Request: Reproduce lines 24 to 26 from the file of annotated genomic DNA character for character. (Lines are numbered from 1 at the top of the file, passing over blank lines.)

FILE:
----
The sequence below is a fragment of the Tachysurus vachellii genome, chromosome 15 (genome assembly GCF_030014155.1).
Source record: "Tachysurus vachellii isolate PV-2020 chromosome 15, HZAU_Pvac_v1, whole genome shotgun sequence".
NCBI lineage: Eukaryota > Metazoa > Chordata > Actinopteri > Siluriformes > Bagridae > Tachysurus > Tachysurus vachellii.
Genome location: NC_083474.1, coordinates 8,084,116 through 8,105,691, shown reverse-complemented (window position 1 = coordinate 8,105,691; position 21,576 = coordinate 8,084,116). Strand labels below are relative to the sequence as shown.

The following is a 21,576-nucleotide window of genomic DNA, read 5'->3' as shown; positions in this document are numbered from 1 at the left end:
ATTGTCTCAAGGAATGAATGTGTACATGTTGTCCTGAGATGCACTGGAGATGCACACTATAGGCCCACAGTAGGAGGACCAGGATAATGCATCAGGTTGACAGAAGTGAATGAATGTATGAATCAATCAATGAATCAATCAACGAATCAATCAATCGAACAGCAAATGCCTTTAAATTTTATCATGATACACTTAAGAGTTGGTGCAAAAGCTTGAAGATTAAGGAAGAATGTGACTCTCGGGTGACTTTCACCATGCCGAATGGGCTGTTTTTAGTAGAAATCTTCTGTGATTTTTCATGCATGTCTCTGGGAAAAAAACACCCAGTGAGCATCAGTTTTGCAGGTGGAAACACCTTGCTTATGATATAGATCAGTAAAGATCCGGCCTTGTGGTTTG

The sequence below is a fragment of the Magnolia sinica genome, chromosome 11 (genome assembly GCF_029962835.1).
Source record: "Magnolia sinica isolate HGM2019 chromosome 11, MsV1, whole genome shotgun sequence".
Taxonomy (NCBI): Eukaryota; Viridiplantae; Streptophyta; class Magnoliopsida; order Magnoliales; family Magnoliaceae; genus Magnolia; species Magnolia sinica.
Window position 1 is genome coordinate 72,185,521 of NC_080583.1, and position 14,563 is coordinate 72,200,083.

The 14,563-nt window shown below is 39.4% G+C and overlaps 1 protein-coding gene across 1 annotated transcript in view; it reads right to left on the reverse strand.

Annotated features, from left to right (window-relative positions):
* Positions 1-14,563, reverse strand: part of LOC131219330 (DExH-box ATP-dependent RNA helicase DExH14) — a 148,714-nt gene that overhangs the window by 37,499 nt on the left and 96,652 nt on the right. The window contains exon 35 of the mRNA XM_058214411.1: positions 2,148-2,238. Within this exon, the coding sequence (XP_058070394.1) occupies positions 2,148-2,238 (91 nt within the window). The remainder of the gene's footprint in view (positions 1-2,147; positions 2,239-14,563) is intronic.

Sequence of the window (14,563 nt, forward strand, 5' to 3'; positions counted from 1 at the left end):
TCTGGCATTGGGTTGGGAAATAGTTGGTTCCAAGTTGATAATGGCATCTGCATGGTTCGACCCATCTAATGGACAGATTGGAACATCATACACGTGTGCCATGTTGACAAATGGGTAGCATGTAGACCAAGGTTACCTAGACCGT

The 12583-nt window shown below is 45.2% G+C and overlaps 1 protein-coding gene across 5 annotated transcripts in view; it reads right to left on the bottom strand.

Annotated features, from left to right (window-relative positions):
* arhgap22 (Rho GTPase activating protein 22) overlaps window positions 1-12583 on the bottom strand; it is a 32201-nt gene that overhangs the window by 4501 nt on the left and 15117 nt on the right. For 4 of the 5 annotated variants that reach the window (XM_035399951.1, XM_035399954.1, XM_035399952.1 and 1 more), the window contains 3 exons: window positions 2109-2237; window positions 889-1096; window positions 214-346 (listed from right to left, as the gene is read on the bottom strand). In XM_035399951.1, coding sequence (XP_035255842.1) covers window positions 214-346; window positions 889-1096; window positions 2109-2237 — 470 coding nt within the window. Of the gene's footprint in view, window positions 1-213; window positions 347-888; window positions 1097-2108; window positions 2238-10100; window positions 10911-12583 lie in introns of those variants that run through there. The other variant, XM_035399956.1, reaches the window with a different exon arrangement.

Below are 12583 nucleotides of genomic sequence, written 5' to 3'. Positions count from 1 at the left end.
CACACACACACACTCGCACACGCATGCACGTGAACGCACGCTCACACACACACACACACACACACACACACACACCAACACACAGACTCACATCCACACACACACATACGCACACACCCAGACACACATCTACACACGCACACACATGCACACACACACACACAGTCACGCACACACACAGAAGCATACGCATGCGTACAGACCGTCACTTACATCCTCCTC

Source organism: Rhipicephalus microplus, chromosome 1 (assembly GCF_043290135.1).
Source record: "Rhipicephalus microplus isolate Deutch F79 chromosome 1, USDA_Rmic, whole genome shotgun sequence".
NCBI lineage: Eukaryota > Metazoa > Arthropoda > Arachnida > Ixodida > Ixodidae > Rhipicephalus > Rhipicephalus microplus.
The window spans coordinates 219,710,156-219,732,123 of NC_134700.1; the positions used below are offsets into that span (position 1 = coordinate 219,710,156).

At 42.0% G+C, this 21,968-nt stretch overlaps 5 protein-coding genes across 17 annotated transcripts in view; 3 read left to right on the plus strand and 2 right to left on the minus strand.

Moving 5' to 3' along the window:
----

The window spans coordinates 219,710,156-219,732,123 of NC_134700.1; the positions used below are offsets into that span (position 1 = coordinate 219,710,156).

At 42.0% G+C, this 21,968-nt stretch overlaps 5 protein-coding genes across 17 annotated transcripts in view; 3 read left to right on the plus strand and 2 right to left on the minus strand.

Moving 5' to 3' along the window: